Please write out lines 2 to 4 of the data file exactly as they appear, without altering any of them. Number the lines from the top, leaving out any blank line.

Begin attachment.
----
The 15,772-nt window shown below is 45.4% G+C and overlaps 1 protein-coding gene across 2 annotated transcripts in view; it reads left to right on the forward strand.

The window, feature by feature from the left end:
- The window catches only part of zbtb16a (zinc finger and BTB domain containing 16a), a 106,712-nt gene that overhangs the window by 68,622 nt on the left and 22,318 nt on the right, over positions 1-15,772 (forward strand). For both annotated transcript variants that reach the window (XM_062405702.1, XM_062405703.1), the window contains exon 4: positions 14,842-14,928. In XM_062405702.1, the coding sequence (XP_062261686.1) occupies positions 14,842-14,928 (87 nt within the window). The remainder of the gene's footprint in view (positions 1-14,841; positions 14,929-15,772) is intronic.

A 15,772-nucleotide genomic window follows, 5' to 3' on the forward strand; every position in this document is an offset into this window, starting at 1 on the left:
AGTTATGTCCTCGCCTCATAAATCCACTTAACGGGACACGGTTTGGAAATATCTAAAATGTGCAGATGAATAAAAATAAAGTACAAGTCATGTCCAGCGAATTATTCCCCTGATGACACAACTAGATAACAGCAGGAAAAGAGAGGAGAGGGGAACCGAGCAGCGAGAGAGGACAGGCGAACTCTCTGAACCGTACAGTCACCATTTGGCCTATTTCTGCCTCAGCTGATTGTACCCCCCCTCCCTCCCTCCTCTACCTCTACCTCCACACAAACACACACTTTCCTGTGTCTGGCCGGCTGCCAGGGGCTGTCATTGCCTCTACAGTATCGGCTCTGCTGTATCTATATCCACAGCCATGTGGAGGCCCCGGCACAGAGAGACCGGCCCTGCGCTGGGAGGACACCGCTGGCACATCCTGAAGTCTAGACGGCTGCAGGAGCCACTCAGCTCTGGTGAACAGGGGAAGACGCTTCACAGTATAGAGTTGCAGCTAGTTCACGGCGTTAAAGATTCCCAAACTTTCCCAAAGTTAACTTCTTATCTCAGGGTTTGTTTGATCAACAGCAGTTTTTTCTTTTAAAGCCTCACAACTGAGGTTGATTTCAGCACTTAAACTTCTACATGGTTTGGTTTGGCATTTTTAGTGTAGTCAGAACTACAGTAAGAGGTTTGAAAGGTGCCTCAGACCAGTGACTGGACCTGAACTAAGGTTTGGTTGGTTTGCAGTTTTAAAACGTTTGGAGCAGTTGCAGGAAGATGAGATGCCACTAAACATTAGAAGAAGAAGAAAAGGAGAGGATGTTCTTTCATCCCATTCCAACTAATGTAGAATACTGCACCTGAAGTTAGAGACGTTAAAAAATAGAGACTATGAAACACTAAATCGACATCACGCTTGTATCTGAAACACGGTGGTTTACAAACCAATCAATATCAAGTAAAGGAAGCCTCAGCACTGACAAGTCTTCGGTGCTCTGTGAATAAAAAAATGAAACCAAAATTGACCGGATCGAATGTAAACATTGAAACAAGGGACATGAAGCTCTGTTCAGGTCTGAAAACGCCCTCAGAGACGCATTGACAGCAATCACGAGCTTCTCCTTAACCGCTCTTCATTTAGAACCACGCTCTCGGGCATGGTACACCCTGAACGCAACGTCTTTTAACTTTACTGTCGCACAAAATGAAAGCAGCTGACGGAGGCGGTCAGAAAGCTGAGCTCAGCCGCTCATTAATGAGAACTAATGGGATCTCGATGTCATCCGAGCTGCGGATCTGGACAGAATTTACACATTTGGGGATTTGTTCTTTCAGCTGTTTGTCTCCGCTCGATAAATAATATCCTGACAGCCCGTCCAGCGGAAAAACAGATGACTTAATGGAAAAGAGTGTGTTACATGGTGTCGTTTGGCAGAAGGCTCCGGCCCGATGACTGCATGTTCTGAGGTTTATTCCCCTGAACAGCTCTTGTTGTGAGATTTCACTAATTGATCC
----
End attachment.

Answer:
The window, feature by feature from the left end:
- The window catches only part of zbtb16a (zinc finger and BTB domain containing 16a), a 106,712-nt gene that overhangs the window by 68,622 nt on the left and 22,318 nt on the right, over positions 1-15,772 (forward strand). For both annotated transcript variants that reach the window (XM_062405702.1, XM_062405703.1), the window contains exon 4: positions 14,842-14,928. In XM_062405702.1, the coding sequence (XP_062261686.1) occupies positions 14,842-14,928 (87 nt within the window). The remainder of the gene's footprint in view (positions 1-14,841; positions 14,929-15,772) is intronic.

A 15,772-nucleotide genomic window follows, 5' to 3' on the forward strand; every position in this document is an offset into this window, starting at 1 on the left: